-- LONG BEACH, Calif. -- Nneka Ogwumike was presented her MVP award by WNBA president Lisa Borders before Wednesday's playoff semifinal opener with Chicago. She smiled and posed for a few photos, but she didn't get a really good look at the trophy until she walked into the Sparks' locker room after the game and saw it sitting there.
By that point, she'd put on a fantastic display as to why she won it. Ogwumike and the No. 2 seed Sparks went to their strength in a 95-75 victory against Chicago: They dominated the post.
Ogwumike had 27 points, 10 rebounds, six assists and two blocked shots. Candace Parker had 30 points, nine rebounds and three assists. And Jantel Lavender came off the bench to add 12 points and four rebounds.
Combined, they made 28 of 37 shots: 75.7 percent. Somebody needed to check the nets for burn marks.
Especially against a team missing last year's MVP, 6-foot-5 forward/guard Elene Delle Donne (out with a thumb injury), the Sparks knew this game was about relentlessly wielding the cudgel they have.
"We understood that we couldn't get away from what we do well," Ogwumike said. "That's kind of what happened after the Olympic break. We lost ourselves a bit, and then we regrouped.
"Which is why I think this 12-day break [before the playoffs] was beneficial for us, because we handled it differently than the Olympic break. We were able to dissect their defense and figure out how we could score against it."
So, just like Minnesota pounded Phoenix in the first game of their semifinal Wednesday in St. Paul (which will be the Lynx's home next year, as Target Center is being renovated), the Sparks also clobbered their foe in an alternate gym. The Walter Pyramid, on the campus of Long Beach State, was used because there was a facility conflict with Staples Center. The Sparks will return to Staples for Game 2 against Chicago on Friday (ESPNews, 10 p.m. ET).
Parker added that she thought there was a silver lining in the Sparks' struggles in late August and September, when they went 5-5 to close the regular season. They realized they were resilient, Parker said, and that they could bounce back when things didn't go well.
It had been easy for the Sparks to say they were a cohesive unit during their 21-3 run before the Rio de Janeiro Games. But they really proved that to themselves with how they stuck together during some hard times.
"It takes battling through adversity to win a championship," Parker said. "That's what I took from it. That we have to continue to play and trust the process."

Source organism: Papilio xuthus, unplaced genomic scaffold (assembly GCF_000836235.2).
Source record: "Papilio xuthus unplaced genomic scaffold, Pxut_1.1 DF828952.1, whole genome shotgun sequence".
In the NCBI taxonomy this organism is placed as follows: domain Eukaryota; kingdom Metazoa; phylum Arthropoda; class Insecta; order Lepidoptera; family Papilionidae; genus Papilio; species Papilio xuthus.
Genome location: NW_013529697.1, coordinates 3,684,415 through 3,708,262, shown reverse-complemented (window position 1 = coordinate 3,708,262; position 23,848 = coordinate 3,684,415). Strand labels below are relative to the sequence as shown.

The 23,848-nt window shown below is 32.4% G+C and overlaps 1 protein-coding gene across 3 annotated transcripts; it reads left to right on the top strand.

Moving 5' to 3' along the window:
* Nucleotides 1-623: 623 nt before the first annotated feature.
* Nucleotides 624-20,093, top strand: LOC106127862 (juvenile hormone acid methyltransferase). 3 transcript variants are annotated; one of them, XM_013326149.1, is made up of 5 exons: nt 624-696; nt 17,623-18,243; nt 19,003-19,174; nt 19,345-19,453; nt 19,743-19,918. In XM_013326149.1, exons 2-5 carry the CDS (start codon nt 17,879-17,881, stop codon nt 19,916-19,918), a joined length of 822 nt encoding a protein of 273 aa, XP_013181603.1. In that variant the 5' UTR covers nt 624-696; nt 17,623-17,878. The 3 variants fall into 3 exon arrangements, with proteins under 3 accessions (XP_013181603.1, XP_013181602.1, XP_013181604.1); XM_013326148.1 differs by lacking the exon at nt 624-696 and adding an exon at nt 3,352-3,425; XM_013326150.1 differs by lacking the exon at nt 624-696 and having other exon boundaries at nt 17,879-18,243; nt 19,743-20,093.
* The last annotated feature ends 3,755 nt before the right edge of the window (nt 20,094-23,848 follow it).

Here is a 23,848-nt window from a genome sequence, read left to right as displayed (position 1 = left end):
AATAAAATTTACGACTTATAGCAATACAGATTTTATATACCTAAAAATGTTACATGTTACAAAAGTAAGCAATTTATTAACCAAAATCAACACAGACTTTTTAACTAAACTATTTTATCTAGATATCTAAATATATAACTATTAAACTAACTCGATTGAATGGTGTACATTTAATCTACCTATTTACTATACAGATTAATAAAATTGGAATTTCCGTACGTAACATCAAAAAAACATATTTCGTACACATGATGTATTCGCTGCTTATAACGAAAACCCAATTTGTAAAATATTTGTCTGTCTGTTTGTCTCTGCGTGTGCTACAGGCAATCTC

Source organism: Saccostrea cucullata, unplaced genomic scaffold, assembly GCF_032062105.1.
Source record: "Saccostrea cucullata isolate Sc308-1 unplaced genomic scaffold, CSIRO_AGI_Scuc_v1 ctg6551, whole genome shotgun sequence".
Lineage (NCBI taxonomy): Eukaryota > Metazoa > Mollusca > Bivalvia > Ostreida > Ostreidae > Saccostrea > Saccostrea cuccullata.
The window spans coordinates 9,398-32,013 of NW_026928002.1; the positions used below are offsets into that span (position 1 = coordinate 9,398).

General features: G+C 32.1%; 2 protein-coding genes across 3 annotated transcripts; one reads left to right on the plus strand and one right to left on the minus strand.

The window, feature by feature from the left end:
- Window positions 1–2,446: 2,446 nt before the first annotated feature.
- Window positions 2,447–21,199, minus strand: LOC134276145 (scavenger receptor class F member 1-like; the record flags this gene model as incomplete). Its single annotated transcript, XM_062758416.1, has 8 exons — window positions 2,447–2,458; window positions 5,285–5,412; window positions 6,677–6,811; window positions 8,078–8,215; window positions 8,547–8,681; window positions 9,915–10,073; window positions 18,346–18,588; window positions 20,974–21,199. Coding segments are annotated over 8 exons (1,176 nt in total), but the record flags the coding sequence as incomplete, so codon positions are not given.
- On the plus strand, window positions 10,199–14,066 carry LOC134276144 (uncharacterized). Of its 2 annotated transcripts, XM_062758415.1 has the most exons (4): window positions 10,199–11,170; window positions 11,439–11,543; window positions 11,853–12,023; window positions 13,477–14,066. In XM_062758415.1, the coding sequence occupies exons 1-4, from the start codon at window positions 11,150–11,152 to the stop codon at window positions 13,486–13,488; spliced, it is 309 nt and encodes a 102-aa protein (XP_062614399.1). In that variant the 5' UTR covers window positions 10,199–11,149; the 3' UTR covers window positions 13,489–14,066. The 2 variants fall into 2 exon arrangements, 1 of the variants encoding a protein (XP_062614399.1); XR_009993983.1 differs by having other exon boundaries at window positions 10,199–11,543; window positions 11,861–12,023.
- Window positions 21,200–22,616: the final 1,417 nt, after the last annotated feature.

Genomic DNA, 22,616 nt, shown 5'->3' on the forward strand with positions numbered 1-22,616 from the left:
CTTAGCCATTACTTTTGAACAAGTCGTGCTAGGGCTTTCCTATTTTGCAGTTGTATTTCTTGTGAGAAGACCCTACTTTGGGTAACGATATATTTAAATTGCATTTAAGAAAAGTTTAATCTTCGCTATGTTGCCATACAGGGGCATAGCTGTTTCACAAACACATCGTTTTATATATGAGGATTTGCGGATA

Parker has won the MVP award twice: in her rookie season of 2008, and in 2013. Ogwumike, who like Parker was a No. 1 draft pick, came to the Sparks in 2012 and made a point of studying everything that Parker did.
"There's so much to learn from her," Ogwumike said. "It's fun to see where our chemistry is now."
Parker returned the compliment, saying she is also learning plenty from Ogwumike.
"I think it's been an amazing journey for me to sit back and watch Nneka develop the way she has," Parker said. "She's always played with the same amount of energy, selflessness and passion since she got to L.A.
"It takes work and energy to go in there with four people rebounding and come out with the rebound."
But that's something Ogwumike seems to do all the time. Even when you're sure she's so outnumbered that she can't possibly be the one who rebounds the ball, she somehow still gets it.
And that relentless energy was evident all night Wednesday, but encapsulated by one particular third-quarter tour-de-force. Ogwumike blocked Jessica Breland's shot at the top of the key, chased down the ball, and raced down the court for a layup.
It was among the Sparks' plays that got Magic Johnson, one of the team's owners, out of his seat and on his feet applauding.
"I think that was probably the epitome of how I've been playing," Ogwumike said when asked about that sequence.
Why was she still diving for loose balls and making hustle plays even late in the game when the outcome was essentially decided? Ogwumike said she doesn't think you can just turn effort off and on based on the score of the game. Her dial is set at "on" all the time.
As for the MVP trophy, she said it was heavier than she expected. And the magnitude of it is still setting in for Ogwumike.
"It's been amazing, but I'm not sure it's really hit me yet," she said. "It will maybe after the season. It's pretty cool."
Where is the trophy going to be displayed?
"It's going to my mom," Ogwumike said, laughing. "She's already claimed it."
The Sparks, though, stressed that they fully realize they have not yet claimed their spot in the WNBA Finals, despite such a resounding victory. They still have to win two more games, and the Sky are going to do whatever they can to make it harder on Ogwumike and Parker.
Good luck with that. Sparks coach Brian Agler was especially proud of how Wednesday exemplified the effort that Ogwumike has shown every game and practice this season.
"The thing that's just so eye-opening to me is how efficient she is," he said. "She's worked on her game, and she plays so hard, so competitive. I've coached a lot of really good players. And the one characteristic I would say you need if you want to be an MVP player is that they play with such great intensity, and focus. And they're hungry to have success. We've seen it all year long with her."